Vestager!

Vestager!

Breaking News: Margrethe Vestager remains in charge of competition in the new European Commission. While overseeing the digital agenda of the Commission as a Vice President, she will also head DG COMP as the Commissioner. Enforcing competition rules, dealing with state aid and coordinating the digital promises of Ursula von der Leyen’s college of Commissioners seems a lot for one person – but, hey, she took on Google, Apple and the like without fear. Mme. Vestager will probably become the longest-serving competition commissioner ever (if this Commission holds). Hans von der Groeben, the very first Commissioner, served from 1959-1967 – a number to beat.

On the one hand side, Vestager will probably continue her stance on digital giants – since this earned her the Executive Vice Presidency (and nearly even the Presidency). On the other hand side, things might still change. There is a new Director General to be expected after Johannes Laitenberger left for the Court of Justice. (At present Cecilio Madero Villarejo and Carles Esteva Mosso fill the void.) Also, as some people noted before, the most interesting cases now undergo judicial review. So the pioneering ideas Vestager and her team put into practice, be it on innovation theories of harm, Google or the application of rules others had not even heard of before, need to stand the test. This may be a challenge in some instances. With important legislative reforms on the table (e.g. the block exemptions regulations or the proposals on digital competition law) there will be interesting political questions to solve. Talking politics: Law enforcement and the VP policy role need to be reconciled.

Overall, competition friends should be relieved and happy: The former Danish Minister of Economics proved to be a dedicated enforcer, she stood up against calls for more industrial policy and she inspired many people in Europe to believe in competition and the power of the EU. (Full disclosure: We are among these people!) Having said that, with her additional portfolio she can now prove that this pays out in the digital age and that European citizens (and companies!) really profit from her course. Vestager, if you do not know by now, was born in 1968 as a daughter of Lutheran ministers. She studied economics, pursued a succesful career in Danish politics with the social liberal party, she is a mother of three and, another essential to know, served as an inspiration for the TV series Borgen. Finally, please expect some more knitted elephants in the rooms wherever she appears!

Good luck to the new Commission!

3 thoughts on “Vestager!

  1. Thank you, Rupprecht, for another highly timely and insightful contribution!

    Combing the digital portfolio with the competition portfolio makes of course eminent sense these days. Indeed, there are those (and –full disclosure — I count myself among them) who consider the competition laws to be an extremely awkward and ill-suited enforcement instrument when it comes to to reigning in excesses in the data markets (cf. last week’s decision of the OLG Düsseldorf re facebook). As regards Margrethe Vestager, she will not hesitate to introduce the necessary legislative changes in case her aggressive and innovative moves against the internet giants should be thwarted by the European courts — and I doubt whether she will even wait for the appeals to run their course. In any event, we will see a lot of movement on the legislative front here — viz. yesterday’s report of the German Commission Competition Law 4.0!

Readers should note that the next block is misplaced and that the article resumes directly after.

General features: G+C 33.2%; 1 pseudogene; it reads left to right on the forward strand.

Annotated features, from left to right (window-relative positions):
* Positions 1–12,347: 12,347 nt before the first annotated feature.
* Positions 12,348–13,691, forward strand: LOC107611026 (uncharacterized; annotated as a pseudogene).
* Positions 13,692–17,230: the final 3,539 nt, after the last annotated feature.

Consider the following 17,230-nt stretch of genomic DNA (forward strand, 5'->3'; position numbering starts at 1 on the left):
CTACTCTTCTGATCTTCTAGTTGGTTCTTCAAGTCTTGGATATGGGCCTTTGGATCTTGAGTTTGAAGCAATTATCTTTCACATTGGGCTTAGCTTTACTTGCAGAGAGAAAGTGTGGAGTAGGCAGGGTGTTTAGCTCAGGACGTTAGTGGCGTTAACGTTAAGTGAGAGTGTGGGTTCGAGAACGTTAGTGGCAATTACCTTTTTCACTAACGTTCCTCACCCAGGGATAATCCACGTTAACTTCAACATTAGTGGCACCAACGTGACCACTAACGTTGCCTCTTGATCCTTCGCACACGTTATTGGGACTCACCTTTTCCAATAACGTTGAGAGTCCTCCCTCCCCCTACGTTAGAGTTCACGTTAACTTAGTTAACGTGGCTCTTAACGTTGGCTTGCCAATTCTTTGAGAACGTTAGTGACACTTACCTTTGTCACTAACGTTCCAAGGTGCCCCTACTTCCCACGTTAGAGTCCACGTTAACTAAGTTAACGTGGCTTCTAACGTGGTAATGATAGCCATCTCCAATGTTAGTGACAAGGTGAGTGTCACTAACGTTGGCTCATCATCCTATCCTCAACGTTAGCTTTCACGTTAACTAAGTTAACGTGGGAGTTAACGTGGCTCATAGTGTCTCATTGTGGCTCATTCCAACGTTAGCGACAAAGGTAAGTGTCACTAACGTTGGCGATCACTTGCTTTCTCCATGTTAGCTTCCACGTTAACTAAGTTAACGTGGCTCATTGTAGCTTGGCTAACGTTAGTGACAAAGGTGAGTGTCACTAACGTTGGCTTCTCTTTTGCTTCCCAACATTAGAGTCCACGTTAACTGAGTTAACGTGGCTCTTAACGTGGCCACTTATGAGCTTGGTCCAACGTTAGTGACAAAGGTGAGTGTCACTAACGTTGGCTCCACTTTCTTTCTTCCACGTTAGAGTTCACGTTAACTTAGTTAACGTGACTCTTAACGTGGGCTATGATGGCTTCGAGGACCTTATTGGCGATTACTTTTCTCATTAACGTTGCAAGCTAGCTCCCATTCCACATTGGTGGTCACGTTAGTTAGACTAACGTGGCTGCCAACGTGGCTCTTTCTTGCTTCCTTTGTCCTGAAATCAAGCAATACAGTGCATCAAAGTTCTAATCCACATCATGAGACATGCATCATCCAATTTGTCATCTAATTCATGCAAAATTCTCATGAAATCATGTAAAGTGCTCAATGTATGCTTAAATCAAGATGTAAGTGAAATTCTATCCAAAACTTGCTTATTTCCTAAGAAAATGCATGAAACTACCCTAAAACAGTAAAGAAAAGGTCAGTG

1. Indeed, Mrs. Vestager is the right person to reign in what appears to be an overshooting German approach. Like she famously said:

      “(…) even though I have been given a hammer, not everything is a nail.”

      Specifically, the idea that Privacy Law could complement competition law where WTO rules stand in the way, is bound to fail. It just doesn’t serve the purpose because GAFA are best prepared to adobt, extending their lead and not diminishing it. German lawmakers repeat their past mistaktes with their “Competition Law 4.0” paper when they think that GAFA could be tackled by giving power to consumers. To a privacy and IP practitioner like myself, it is obvious that consumers do not want and do not excercise any powers as long as good products are free – a thought that should come naturally to anyone concerned with competition. They just do not care about data portability or even privcacy. The success of the Russian “Faceapp” despite stern public warnings of privacy authorities is laughing the very idea in the face.

      It is suprising that specifically German lawmakers do not seem to realize that their idea of using the GDPR as a protectionist instrument has failed because it was flawed from the outset: it is not build for the purpose and therefore doesn’t serve it.

      If someone has the oversight, but also the stamina to review the results of past efforts and develop solutions based on the law that is best for the purpose – competition law -, it is Mrs. Vestager.

      I, too, appreciate that Mrs Vestager continues her great work.

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